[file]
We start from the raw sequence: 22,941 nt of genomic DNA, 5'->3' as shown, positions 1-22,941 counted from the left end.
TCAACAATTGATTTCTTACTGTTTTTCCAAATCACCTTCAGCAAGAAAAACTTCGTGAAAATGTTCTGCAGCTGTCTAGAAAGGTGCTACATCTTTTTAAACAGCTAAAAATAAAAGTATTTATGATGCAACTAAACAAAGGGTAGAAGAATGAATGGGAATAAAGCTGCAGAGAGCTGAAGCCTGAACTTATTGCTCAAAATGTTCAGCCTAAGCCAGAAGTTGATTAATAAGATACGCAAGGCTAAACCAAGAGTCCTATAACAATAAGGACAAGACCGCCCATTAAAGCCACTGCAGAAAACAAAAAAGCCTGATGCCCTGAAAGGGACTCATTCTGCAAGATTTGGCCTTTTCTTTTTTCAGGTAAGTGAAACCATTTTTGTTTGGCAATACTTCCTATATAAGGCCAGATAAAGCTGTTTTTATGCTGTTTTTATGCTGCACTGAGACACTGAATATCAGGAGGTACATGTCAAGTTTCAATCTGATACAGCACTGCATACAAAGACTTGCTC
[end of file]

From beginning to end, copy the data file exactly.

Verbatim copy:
We start from the raw sequence: 22,941 nt of genomic DNA, 5'->3' as shown, positions 1-22,941 counted from the left end.
TCAACAATTGATTTCTTACTGTTTTTCCAAATCACCTTCAGCAAGAAAAACTTCGTGAAAATGTTCTGCAGCTGTCTAGAAAGGTGCTACATCTTTTTAAACAGCTAAAAATAAAAGTATTTATGATGCAACTAAACAAAGGGTAGAAGAATGAATGGGAATAAAGCTGCAGAGAGCTGAAGCCTGAACTTATTGCTCAAAATGTTCAGCCTAAGCCAGAAGTTGATTAATAAGATACGCAAGGCTAAACCAAGAGTCCTATAACAATAAGGACAAGACCGCCCATTAAAGCCACTGCAGAAAACAAAAAAGCCTGATGCCCTGAAAGGGACTCATTCTGCAAGATTTGGCCTTTTCTTTTTTCAGGTAAGTGAAACCATTTTTGTTTGGCAATACTTCCTATATAAGGCCAGATAAAGCTGTTTTTATGCTGTTTTTATGCTGCACTGAGACACTGAATATCAGGAGGTACATGTCAAGTTTCAATCTGATACAGCACTGCATACAAAGACTTGCTC